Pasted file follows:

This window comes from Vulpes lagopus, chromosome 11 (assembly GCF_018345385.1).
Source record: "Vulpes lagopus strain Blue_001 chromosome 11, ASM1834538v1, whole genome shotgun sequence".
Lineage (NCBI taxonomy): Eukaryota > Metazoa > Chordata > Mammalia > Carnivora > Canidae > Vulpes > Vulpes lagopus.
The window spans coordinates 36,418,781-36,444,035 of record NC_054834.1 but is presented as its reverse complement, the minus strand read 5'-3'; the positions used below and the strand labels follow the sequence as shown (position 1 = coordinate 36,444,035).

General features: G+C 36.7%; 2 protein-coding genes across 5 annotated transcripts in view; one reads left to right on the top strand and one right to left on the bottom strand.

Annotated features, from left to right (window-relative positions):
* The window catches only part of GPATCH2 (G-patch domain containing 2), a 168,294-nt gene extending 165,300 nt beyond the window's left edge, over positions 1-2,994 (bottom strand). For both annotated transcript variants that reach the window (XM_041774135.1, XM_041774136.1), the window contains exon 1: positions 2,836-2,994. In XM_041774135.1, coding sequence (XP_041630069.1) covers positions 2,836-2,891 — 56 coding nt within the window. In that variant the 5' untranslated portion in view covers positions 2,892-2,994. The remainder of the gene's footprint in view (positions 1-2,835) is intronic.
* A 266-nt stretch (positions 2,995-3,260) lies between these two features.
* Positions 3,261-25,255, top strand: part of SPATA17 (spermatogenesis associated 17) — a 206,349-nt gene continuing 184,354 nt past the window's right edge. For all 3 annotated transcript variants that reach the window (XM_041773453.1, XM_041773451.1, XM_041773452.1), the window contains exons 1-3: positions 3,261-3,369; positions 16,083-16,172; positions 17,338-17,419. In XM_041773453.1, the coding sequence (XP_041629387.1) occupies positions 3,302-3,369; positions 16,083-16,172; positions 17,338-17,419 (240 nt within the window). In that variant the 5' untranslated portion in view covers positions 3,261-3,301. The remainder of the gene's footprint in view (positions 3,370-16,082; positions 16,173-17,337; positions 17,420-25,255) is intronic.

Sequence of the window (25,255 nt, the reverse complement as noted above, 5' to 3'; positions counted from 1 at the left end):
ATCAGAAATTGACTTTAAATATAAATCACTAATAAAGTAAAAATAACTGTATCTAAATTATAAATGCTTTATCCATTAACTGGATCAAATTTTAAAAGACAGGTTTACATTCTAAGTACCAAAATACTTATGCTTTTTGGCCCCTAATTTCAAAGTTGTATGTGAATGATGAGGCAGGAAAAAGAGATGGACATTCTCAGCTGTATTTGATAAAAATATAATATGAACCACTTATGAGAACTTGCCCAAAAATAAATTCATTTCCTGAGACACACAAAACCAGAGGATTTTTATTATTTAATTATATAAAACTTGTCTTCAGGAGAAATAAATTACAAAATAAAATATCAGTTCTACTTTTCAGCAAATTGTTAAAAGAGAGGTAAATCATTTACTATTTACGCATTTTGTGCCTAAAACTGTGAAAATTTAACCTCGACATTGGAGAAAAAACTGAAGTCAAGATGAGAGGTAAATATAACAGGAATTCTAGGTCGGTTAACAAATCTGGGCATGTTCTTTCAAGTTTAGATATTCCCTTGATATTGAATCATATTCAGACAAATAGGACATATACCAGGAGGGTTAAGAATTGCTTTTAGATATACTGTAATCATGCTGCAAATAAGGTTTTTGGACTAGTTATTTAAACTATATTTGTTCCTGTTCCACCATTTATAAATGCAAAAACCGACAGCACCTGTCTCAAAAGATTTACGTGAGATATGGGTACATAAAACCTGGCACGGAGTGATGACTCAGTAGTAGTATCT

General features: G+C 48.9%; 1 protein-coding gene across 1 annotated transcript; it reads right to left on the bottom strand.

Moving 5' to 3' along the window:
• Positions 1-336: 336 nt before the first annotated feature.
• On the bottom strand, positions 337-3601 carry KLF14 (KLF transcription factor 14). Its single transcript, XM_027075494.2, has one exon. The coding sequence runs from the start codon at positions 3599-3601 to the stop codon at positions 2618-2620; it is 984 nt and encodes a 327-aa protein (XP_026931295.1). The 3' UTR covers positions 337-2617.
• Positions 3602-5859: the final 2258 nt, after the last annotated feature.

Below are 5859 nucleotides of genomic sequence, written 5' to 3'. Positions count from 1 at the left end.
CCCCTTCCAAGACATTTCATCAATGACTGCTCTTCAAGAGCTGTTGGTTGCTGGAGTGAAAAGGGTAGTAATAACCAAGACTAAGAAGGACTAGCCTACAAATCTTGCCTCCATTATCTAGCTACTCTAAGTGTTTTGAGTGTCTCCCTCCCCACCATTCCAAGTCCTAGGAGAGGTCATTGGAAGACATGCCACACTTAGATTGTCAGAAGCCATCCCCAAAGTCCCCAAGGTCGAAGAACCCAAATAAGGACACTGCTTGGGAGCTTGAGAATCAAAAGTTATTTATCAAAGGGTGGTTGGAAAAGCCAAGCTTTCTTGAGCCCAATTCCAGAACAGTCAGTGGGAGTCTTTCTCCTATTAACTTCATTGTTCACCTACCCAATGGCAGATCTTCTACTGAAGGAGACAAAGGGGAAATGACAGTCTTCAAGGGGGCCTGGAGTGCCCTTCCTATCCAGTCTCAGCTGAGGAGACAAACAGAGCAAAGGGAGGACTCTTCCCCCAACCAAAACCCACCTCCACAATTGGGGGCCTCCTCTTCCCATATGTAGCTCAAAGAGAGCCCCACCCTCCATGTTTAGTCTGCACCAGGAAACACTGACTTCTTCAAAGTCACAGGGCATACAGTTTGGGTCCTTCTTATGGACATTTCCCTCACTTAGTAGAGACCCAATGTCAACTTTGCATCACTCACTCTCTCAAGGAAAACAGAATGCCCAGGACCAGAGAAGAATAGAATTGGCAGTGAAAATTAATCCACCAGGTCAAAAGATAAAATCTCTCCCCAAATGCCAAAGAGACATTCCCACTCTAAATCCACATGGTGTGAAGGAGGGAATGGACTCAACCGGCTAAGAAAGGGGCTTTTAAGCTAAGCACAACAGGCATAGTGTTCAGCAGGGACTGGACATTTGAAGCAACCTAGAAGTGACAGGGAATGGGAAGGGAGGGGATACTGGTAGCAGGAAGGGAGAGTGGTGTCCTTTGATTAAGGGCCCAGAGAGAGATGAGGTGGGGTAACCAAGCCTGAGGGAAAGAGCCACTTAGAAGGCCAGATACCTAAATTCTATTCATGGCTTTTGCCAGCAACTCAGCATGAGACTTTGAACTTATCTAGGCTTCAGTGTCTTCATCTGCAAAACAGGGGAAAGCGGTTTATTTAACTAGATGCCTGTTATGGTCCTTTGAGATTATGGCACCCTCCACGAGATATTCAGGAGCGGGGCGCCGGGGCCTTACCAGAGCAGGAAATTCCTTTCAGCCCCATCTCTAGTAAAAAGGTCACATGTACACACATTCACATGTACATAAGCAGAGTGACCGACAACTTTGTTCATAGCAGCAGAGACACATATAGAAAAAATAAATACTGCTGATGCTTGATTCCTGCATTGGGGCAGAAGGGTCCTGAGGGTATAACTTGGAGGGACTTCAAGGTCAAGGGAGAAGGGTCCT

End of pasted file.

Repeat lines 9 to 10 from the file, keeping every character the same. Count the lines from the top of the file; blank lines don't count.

* Positions 3,261-25,255, top strand: part of SPATA17 (spermatogenesis associated 17) — a 206,349-nt gene continuing 184,354 nt past the window's right edge. For all 3 annotated transcript variants that reach the window (XM_041773453.1, XM_041773451.1, XM_041773452.1), the window contains exons 1-3: positions 3,261-3,369; positions 16,083-16,172; positions 17,338-17,419. In XM_041773453.1, the coding sequence (XP_041629387.1) occupies positions 3,302-3,369; positions 16,083-16,172; positions 17,338-17,419 (240 nt within the window). In that variant the 5' untranslated portion in view covers positions 3,261-3,301. The remainder of the gene's footprint in view (positions 3,370-16,082; positions 16,173-17,337; positions 17,420-25,255) is intronic.

Sequence of the window (25,255 nt, the reverse complement as noted above, 5' to 3'; positions counted from 1 at the left end):